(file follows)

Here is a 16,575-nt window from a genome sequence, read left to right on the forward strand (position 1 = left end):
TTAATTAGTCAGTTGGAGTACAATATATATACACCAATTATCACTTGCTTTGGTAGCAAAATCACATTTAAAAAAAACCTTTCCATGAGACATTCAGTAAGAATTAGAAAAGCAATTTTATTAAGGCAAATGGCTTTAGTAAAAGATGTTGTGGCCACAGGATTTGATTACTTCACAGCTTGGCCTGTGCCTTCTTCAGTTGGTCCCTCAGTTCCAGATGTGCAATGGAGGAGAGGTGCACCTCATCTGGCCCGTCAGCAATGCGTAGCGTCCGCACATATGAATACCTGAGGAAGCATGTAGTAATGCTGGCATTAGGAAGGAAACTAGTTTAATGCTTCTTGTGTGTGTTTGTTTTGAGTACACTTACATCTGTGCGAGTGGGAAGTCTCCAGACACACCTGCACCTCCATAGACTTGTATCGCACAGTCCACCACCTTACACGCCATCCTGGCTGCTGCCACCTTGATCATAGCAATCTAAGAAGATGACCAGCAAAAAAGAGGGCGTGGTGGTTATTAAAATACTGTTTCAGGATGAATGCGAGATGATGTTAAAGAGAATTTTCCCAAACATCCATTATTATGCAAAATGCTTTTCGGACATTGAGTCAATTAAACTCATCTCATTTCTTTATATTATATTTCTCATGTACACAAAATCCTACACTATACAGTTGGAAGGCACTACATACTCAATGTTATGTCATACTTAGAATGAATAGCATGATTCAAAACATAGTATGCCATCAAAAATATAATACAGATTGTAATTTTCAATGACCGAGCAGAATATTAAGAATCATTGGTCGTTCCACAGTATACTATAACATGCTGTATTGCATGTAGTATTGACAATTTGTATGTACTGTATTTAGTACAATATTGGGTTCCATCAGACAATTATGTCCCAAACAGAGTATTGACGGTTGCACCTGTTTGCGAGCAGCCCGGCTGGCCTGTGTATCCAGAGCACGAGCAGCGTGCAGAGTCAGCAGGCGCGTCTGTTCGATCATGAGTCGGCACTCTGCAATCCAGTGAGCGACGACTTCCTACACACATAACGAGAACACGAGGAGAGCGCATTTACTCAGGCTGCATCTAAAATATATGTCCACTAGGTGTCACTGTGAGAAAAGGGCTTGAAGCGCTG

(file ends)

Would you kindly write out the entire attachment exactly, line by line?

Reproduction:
Here is a 16,575-nt window from a genome sequence, read left to right on the forward strand (position 1 = left end):
TTAATTAGTCAGTTGGAGTACAATATATATACACCAATTATCACTTGCTTTGGTAGCAAAATCACATTTAAAAAAAACCTTTCCATGAGACATTCAGTAAGAATTAGAAAAGCAATTTTATTAAGGCAAATGGCTTTAGTAAAAGATGTTGTGGCCACAGGATTTGATTACTTCACAGCTTGGCCTGTGCCTTCTTCAGTTGGTCCCTCAGTTCCAGATGTGCAATGGAGGAGAGGTGCACCTCATCTGGCCCGTCAGCAATGCGTAGCGTCCGCACATATGAATACCTGAGGAAGCATGTAGTAATGCTGGCATTAGGAAGGAAACTAGTTTAATGCTTCTTGTGTGTGTTTGTTTTGAGTACACTTACATCTGTGCGAGTGGGAAGTCTCCAGACACACCTGCACCTCCATAGACTTGTATCGCACAGTCCACCACCTTACACGCCATCCTGGCTGCTGCCACCTTGATCATAGCAATCTAAGAAGATGACCAGCAAAAAAGAGGGCGTGGTGGTTATTAAAATACTGTTTCAGGATGAATGCGAGATGATGTTAAAGAGAATTTTCCCAAACATCCATTATTATGCAAAATGCTTTTCGGACATTGAGTCAATTAAACTCATCTCATTTCTTTATATTATATTTCTCATGTACACAAAATCCTACACTATACAGTTGGAAGGCACTACATACTCAATGTTATGTCATACTTAGAATGAATAGCATGATTCAAAACATAGTATGCCATCAAAAATATAATACAGATTGTAATTTTCAATGACCGAGCAGAATATTAAGAATCATTGGTCGTTCCACAGTATACTATAACATGCTGTATTGCATGTAGTATTGACAATTTGTATGTACTGTATTTAGTACAATATTGGGTTCCATCAGACAATTATGTCCCAAACAGAGTATTGACGGTTGCACCTGTTTGCGAGCAGCCCGGCTGGCCTGTGTATCCAGAGCACGAGCAGCGTGCAGAGTCAGCAGGCGCGTCTGTTCGATCATGAGTCGGCACTCTGCAATCCAGTGAGCGACGACTTCCTACACACATAACGAGAACACGAGGAGAGCGCATTTACTCAGGCTGCATCTAAAATATATGTCCACTAGGTGTCACTGTGAGAAAAGGGCTTGAAGCGCTG